Six hundred, even four hundred years ago, the bird we know as the peacock was just called a po, though by the latter time pokok and pocock had begun to come into favor.
The female was the pohenne or pohen.
But the o, sounded as in “cost,” gave rise also to the spelling paa.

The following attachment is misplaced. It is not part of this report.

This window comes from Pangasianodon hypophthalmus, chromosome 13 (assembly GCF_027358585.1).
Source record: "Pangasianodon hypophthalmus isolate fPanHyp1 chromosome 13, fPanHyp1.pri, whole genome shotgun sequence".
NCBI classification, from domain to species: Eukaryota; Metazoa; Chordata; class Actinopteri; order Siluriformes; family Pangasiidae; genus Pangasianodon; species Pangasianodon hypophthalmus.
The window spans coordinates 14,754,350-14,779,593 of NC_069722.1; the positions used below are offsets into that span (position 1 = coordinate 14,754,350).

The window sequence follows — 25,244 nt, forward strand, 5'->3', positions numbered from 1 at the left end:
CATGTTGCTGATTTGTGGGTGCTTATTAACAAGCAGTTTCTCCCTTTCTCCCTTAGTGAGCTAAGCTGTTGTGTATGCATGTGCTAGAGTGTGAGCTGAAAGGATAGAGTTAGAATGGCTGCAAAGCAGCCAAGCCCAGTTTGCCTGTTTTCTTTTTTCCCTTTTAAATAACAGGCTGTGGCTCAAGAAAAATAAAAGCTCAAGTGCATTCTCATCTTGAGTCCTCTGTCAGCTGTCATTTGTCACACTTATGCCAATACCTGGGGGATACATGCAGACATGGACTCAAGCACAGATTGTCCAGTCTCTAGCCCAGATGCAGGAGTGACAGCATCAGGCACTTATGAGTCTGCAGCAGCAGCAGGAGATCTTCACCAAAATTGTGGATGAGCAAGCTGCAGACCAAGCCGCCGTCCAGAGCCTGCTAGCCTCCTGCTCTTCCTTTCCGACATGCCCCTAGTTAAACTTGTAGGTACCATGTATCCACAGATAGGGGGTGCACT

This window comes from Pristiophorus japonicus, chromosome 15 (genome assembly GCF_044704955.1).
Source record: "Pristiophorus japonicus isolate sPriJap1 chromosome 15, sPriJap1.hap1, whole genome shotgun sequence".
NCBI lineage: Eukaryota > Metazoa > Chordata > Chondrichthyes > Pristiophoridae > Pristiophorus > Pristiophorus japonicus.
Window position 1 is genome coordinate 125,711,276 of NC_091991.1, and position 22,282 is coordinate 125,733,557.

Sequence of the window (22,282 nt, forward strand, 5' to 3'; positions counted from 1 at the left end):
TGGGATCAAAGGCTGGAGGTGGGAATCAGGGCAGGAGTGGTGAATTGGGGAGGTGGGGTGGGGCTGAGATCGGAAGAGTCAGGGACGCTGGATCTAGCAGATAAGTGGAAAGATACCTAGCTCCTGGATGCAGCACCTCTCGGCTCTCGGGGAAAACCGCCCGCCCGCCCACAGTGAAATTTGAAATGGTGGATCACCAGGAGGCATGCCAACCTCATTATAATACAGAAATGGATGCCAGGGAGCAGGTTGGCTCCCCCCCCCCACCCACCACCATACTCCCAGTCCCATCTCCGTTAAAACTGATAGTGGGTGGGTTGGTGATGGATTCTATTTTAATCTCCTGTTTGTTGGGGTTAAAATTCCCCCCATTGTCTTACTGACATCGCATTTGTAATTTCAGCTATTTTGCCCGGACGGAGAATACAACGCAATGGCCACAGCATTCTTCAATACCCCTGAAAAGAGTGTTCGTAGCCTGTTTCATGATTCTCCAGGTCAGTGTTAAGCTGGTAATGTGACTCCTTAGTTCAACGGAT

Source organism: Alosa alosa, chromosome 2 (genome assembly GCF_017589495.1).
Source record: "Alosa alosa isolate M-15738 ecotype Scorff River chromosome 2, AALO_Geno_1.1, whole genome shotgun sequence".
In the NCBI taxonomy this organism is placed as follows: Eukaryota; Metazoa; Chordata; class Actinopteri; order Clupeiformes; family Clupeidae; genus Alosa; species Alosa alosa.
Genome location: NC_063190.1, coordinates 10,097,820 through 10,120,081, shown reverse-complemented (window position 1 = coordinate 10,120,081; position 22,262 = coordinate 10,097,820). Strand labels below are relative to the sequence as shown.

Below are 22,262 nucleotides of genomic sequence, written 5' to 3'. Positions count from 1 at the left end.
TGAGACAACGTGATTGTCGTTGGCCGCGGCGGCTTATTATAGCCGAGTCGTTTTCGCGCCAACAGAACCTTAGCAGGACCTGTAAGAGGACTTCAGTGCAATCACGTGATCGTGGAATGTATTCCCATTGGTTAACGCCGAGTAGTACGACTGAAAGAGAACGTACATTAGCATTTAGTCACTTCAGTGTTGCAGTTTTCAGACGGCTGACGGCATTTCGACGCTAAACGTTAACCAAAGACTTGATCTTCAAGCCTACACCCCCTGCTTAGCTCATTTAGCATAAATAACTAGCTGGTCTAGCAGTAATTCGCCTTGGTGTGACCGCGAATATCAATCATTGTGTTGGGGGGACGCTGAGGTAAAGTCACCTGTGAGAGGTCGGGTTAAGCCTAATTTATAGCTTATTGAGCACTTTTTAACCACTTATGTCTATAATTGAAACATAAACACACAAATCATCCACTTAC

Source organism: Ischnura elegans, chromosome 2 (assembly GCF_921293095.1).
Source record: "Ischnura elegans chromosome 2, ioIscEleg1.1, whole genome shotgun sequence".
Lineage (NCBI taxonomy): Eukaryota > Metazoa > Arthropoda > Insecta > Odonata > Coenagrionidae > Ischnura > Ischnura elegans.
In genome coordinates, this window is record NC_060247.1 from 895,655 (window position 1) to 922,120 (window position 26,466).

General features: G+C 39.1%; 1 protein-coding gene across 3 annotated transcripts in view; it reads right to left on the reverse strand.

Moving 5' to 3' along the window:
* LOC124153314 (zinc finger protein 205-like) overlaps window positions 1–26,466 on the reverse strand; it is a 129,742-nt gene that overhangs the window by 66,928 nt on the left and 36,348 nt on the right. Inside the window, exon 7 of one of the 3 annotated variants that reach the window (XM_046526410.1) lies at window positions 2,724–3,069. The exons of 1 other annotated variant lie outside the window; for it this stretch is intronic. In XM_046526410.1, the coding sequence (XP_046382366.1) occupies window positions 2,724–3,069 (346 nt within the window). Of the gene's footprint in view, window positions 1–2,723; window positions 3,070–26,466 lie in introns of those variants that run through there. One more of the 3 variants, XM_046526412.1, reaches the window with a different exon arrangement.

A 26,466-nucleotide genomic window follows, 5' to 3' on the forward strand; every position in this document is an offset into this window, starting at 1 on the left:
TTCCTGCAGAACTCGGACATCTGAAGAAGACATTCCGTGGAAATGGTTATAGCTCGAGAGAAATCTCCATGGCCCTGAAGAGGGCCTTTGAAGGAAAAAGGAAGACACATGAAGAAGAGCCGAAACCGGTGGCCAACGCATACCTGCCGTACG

Carelessness turned this into the sound pay, which, by the pronunciation of the English alphabet of that period, caused it in turn to be spelled pe and thence to pea, for “ea” then represented the sound we still have in “break,” “great,” “steak.”
Change to the present pronunciation began in the eighteenth century.